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Supes look at former county farm for space needs

After the former Dallas County Care Facility closed in early March, the Board of Supervisors are exploring options to re-purpose the existing facility during their weekly meetings.

This week the board heard from Jerry Purdy with Design Alliance, Inc.–a Waukee based architectural firm– on what possible county functions could be housed at the former county farm based on square footage.

One option presented included housing public health in the north wing, archives, and EMS facilities. The second floor of the building could house human and community services. Purdy also presented a second option which included public health, engineering, archives on the first floor and occupying the second floor with human and community services.

The options presented to house possible county functions would have a fairly high price tag at an estimated cost range of $1.8 to $3 million.

Although Purdy only presented preliminary options, the board agreed that the former care facility should be used as a place to house some county functions; however, the facility would need upgraded mechanicals moving forward.

Chair Kim Chapman added he disagreed with housing EMS at that specific location due to decreased response time.

“Where the calls originate from, it doesn’t make sense to have the Adel EMS out there,” Chapman said. Operations Administrator Connie Kinnard added she would like to see the county out of their current rental buildings; however, Chapman said he would not like to lose their vision of separating the departments.

If county functions would be housed in the building, the board would have the option of two bond referendum dates: Aug. 5 and Nov. 4.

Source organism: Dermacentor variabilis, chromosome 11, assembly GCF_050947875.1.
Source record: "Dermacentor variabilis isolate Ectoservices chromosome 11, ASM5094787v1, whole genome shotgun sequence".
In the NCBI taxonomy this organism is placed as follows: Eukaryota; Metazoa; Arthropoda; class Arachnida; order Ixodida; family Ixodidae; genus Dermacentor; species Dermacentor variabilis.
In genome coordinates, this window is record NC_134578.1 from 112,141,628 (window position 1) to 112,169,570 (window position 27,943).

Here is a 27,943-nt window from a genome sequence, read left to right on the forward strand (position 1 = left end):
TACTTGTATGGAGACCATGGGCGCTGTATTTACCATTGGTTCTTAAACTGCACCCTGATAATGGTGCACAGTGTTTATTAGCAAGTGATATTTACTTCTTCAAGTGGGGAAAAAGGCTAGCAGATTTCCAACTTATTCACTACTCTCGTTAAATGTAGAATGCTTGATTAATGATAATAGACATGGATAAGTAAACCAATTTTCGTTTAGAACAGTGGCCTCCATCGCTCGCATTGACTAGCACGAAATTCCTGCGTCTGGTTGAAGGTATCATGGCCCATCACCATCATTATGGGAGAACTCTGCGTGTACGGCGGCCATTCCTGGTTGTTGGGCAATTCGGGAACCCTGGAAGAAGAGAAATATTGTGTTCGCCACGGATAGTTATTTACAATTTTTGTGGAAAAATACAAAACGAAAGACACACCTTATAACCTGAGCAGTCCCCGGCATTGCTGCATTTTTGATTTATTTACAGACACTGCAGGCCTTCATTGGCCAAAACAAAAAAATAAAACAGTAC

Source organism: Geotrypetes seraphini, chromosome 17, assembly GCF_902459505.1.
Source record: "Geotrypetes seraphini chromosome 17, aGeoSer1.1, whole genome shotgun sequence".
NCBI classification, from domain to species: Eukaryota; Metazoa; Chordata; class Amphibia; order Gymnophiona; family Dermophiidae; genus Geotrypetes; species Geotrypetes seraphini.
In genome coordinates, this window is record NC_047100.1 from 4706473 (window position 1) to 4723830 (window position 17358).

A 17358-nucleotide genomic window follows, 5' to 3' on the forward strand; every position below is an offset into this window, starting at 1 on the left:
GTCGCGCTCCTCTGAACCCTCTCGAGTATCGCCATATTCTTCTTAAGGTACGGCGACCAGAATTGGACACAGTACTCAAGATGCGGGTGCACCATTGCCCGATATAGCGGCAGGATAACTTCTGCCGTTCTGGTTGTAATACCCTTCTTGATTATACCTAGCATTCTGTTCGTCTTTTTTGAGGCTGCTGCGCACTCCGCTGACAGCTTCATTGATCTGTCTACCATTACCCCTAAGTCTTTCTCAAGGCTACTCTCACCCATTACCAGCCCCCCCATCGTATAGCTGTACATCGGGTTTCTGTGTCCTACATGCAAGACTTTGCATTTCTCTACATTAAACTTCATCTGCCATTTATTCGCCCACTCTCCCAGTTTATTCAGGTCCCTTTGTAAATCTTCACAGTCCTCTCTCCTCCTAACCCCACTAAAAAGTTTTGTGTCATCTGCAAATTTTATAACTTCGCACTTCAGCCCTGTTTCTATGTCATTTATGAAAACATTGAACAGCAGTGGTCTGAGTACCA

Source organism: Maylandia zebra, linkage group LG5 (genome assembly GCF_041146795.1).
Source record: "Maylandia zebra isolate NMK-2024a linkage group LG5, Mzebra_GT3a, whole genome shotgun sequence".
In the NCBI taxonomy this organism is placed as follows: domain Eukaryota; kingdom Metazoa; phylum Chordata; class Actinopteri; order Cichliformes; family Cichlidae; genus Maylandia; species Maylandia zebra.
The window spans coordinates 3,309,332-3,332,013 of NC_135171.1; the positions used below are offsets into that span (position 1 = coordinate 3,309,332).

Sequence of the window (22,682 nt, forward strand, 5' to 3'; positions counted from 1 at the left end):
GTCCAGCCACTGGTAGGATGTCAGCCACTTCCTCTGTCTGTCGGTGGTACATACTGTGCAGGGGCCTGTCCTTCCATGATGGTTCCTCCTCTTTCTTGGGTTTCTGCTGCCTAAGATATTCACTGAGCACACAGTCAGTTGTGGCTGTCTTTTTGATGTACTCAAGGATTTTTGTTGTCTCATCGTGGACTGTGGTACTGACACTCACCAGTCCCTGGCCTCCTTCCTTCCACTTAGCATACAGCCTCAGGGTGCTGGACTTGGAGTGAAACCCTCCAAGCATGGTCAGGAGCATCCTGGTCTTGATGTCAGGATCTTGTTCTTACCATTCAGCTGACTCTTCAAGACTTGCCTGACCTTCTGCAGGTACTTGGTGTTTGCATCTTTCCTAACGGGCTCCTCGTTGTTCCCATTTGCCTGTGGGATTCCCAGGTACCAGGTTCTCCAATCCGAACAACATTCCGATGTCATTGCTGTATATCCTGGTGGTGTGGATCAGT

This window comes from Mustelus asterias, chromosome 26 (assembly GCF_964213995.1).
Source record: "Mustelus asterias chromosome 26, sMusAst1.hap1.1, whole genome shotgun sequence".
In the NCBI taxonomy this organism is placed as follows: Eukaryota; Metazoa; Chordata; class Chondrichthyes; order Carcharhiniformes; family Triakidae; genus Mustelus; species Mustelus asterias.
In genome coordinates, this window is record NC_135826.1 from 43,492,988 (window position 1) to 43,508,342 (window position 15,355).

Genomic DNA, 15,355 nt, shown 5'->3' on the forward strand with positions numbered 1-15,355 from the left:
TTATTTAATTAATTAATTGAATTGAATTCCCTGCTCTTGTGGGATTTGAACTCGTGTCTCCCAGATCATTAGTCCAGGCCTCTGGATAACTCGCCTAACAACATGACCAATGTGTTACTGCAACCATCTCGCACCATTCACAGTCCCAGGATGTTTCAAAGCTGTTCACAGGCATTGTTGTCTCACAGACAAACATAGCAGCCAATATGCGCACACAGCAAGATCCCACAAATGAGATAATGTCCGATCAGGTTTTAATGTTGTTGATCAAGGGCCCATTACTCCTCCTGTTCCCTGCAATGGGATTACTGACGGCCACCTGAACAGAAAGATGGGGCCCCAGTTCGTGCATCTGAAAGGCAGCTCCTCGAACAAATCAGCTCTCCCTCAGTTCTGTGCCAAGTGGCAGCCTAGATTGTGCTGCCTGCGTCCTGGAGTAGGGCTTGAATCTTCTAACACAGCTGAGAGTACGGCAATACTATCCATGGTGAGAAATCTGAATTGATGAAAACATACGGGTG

Although there was no decision made, the board said they would continue exploring options.

Discussion regarding ongoing space needs at the Driver’s License Department was also held during the board’s regular meeting. One temporary option presented was moving the licensing department to the Board of Supervisor’s office, located at 121 N. 9th St. in Adel.

The draft that was presented included an employee station area, a testing area, and two offices. The proposed area would be remodeled and updated for a total project estimate of $25,797.

Supervisor Mark Hanson posed the question regarding a lack of parking and even if the department would move across the street parking would be limited.

“I’m looking outside and all the slots are full,” he said Tuesday. “I’mlooking at the consumer because to me it’s a temporary solution, not a long-term solution.”

Hanson added if Bauman would benefit if the department would be housed at the former Dallas County Care Facility with Bauman stating a drawback of relocating to the site would be the driving tests.

“You would have to come in 3.5 miles before you could even start the test,” Bauman said. “We also have so many turns people have to pass including a stop light, stop sign, and a four-lane highway so those are some of our issues.”

Bauman agreed relocating his department even across the street is not ideal, but rather a band-aid to the ongoing space issues.

“Right now I’m just trying to get our people into a larger area and this fits the bill right now,” he said. “It will double our waiting room size (because) we have between 80-100 people come through our office each day.”

Chair Kim Chapman said he agreed with Hanson’s remark about a lack of parking, but Bauman said individuals can still park on the side streets or in the parking lot where the department currently resides.

“Parking is not as big of an issue (to me), but rather the need for customers to be waiting in a building rather than standing outside,” Bauman said. The board made no decision on the item and said they would include Bauman’s request on the agenda next week.

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